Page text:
Bishop Dominic Kimengich, recently-appointed Bishop in the Diocese of Lodwar in north eastern Kenya, was special guest at a charity wine tasting in the Bankside Gallery near Tate Modern for New Ways on Friday. New Ways raises funds for water, health, education, agricultural and peacebuilding projects run by the St Paul's Missionary Community in Lodwar.
The virtuoso Japanese violinist Megumi Nagae and pianist Luis Parés, will be playing music by Schubert, Poulenc, Ysaÿe, Chausson and Sarasate in a special concert Charity Concert in Holy Apostles Parish Hall, Cumberland Street, Pimlico, at 7.30pm on Friday 18 March in aid of a parish in Turkana, Kenya. There will also be a short talk by Fr Steven Admission is free. There will be a retiring collection.
The Consolata Missionaries have issued a statement protesting over the death sentence verdicts delivered by Lady Justice Jessie Lessite in the High Court of Nairobi, Kenya to two men found guilty of murdering Fr Giuseppe Bertaina IMC, aged 81, on 19 January 2009. While the Consolatas said they appreciated the speed in which the case had been solved, if Fr Giuseppe's killers were executed, it be be "an offence to his memory".
At least 30,000 Kenyans are in urgent need of shelter, water, food and healthcare after heavy rainfall caused massive flooding, forcing thousands to leave their homes. Roads and bridges have been either destroyed or severely damaged, cutting off villagers and leaving them without food or safe water,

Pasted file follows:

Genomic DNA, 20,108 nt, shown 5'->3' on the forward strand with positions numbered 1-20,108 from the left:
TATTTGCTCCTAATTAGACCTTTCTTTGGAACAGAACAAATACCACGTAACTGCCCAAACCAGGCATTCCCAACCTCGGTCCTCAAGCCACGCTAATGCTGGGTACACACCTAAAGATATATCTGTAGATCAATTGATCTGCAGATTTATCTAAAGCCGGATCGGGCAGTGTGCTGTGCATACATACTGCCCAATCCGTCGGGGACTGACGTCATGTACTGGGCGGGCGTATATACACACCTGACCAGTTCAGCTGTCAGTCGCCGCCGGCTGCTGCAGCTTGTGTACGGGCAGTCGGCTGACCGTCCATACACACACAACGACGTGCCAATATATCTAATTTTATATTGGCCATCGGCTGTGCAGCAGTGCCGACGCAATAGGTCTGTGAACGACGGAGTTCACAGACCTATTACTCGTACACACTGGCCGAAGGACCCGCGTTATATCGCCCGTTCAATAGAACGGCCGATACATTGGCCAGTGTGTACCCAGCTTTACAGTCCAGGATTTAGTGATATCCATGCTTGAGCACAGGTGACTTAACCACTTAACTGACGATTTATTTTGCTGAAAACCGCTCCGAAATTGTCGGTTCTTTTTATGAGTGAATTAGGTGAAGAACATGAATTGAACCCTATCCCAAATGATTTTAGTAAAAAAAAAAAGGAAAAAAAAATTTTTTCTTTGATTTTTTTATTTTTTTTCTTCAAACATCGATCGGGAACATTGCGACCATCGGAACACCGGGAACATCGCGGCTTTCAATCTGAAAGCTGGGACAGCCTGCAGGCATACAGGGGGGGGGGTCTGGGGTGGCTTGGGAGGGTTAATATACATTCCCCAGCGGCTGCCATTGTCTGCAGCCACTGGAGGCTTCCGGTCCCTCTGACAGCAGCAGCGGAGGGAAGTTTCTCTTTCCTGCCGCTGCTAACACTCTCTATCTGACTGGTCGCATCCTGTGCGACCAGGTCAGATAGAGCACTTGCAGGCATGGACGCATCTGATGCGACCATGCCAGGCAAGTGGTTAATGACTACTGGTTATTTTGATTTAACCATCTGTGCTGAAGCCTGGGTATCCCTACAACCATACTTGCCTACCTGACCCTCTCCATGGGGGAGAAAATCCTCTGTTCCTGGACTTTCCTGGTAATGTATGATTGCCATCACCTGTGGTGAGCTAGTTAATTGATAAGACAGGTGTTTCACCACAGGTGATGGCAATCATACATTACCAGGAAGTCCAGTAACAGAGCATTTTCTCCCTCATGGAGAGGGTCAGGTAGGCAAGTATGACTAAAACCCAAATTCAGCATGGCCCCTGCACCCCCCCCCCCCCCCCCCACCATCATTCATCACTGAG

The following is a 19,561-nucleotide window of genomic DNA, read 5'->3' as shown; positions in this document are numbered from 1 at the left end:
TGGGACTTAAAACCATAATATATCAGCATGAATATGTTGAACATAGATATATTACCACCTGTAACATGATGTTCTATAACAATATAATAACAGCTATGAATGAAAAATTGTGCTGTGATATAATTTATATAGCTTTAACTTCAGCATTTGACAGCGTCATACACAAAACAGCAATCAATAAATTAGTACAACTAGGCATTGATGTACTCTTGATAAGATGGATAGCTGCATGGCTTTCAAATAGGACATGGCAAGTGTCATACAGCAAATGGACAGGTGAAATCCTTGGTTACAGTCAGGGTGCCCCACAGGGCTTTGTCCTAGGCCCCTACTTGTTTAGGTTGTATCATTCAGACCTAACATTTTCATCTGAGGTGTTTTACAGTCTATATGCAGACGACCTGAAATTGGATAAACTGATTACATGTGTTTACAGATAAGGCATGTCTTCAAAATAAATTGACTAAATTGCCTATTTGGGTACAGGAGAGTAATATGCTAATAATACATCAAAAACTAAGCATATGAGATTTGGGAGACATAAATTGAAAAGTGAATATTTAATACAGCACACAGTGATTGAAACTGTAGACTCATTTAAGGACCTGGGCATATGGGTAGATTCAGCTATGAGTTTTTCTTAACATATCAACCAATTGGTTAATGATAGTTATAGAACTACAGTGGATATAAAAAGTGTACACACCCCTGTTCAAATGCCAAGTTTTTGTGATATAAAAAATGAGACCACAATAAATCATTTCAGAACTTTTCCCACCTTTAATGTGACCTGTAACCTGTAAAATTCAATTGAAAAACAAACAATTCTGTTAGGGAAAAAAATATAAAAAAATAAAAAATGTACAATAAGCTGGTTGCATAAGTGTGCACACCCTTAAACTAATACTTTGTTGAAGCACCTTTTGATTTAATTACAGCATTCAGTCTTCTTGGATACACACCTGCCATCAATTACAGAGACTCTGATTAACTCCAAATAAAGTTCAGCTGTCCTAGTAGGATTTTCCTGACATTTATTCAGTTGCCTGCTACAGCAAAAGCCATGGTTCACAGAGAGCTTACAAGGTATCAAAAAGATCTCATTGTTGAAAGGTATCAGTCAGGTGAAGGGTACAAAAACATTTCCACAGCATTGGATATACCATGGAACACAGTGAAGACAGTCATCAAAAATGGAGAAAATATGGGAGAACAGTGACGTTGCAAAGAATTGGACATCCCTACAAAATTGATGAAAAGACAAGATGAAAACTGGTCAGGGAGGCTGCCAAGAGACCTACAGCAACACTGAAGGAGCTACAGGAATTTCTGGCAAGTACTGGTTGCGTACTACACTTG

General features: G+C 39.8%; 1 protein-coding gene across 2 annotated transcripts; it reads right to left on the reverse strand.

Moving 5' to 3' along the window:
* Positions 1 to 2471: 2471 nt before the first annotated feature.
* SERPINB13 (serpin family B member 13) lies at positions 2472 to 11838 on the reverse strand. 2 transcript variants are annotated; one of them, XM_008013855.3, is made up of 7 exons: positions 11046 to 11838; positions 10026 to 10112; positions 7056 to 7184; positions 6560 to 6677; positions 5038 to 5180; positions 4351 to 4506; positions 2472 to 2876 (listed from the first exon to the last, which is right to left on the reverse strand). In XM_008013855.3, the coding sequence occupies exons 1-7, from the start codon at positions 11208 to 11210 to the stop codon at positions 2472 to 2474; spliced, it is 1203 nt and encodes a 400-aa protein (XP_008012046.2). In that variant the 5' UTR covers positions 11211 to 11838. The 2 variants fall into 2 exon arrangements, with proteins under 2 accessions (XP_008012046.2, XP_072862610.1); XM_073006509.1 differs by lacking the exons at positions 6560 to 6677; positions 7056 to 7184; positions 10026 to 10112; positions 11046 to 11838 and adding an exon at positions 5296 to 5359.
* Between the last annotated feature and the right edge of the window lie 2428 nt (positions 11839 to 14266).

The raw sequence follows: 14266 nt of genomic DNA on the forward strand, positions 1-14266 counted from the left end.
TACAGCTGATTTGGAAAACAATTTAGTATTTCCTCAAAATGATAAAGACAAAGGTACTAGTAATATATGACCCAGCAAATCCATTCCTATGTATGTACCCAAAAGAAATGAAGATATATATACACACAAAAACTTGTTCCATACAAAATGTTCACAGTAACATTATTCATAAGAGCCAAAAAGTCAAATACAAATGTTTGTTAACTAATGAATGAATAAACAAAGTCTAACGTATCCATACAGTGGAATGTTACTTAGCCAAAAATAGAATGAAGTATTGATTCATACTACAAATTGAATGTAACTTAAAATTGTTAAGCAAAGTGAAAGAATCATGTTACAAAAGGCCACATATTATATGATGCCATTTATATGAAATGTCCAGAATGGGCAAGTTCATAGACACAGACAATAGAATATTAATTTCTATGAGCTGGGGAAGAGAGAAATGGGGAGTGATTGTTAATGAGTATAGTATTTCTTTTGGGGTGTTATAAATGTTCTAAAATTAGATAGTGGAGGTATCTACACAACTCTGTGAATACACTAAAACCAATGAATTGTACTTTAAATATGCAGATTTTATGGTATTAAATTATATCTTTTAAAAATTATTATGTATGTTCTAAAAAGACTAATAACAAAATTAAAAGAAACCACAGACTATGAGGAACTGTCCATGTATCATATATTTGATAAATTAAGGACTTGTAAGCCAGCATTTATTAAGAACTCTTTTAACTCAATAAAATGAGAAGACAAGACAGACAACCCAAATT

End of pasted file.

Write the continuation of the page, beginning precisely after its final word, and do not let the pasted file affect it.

The drought and famine affecting millions of people in Kenya continues to worsen and is taking lives of people and livestock.
The crisis has also led to inter-ethnic violence over scarce water and pasture among some pastoral communities.
Archbishop Boniface Lele, of the Catholic Archdiocese of Mombasa in Kenya has urged the government to act to stop food prices
Nearly 500 people have been killed in Kenya by 'death squadrons' linked to local secret service agencies, according to a new report from This is what the National Commission on Human Rights in Kenya
Having spent 16 years in Mombasa, I feel privileged to reflect on our Centenary and our place in the history of the Church in Kenya.
ICN Archive - 6 May 2000. It's a long way from her flat in leafy Regents Park in Central London to the desert borders of north western Kenya - but that's where pensioner Peggy Campbell is setting out for shortly. The journey is one she's become very familiar with.